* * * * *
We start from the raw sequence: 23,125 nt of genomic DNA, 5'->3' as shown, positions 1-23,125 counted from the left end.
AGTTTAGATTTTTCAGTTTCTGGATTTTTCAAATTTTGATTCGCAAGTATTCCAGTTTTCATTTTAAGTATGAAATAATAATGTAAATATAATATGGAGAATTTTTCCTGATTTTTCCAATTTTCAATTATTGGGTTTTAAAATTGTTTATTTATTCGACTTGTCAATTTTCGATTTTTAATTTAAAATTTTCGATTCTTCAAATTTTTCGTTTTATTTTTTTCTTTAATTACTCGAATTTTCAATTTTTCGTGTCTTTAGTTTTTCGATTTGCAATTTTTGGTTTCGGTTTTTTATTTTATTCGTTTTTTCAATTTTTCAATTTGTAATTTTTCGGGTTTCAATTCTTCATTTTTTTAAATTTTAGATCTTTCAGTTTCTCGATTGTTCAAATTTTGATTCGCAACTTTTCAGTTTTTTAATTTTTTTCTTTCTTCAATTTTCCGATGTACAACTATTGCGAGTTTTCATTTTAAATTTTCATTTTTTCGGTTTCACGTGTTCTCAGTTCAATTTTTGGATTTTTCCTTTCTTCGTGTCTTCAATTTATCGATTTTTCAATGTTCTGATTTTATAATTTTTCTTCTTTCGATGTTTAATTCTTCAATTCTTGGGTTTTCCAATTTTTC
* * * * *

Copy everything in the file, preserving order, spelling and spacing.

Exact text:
We start from the raw sequence: 23,125 nt of genomic DNA, 5'->3' as shown, positions 1-23,125 counted from the left end.
AGTTTAGATTTTTCAGTTTCTGGATTTTTCAAATTTTGATTCGCAAGTATTCCAGTTTTCATTTTAAGTATGAAATAATAATGTAAATATAATATGGAGAATTTTTCCTGATTTTTCCAATTTTCAATTATTGGGTTTTAAAATTGTTTATTTATTCGACTTGTCAATTTTCGATTTTTAATTTAAAATTTTCGATTCTTCAAATTTTTCGTTTTATTTTTTTCTTTAATTACTCGAATTTTCAATTTTTCGTGTCTTTAGTTTTTCGATTTGCAATTTTTGGTTTCGGTTTTTTATTTTATTCGTTTTTTCAATTTTTCAATTTGTAATTTTTCGGGTTTCAATTCTTCATTTTTTTAAATTTTAGATCTTTCAGTTTCTCGATTGTTCAAATTTTGATTCGCAACTTTTCAGTTTTTTAATTTTTTTCTTTCTTCAATTTTCCGATGTACAACTATTGCGAGTTTTCATTTTAAATTTTCATTTTTTCGGTTTCACGTGTTCTCAGTTCAATTTTTGGATTTTTCCTTTCTTCGTGTCTTCAATTTATCGATTTTTCAATGTTCTGATTTTATAATTTTTCTTCTTTCGATGTTTAATTCTTCAATTCTTGGGTTTTCCAATTTTTC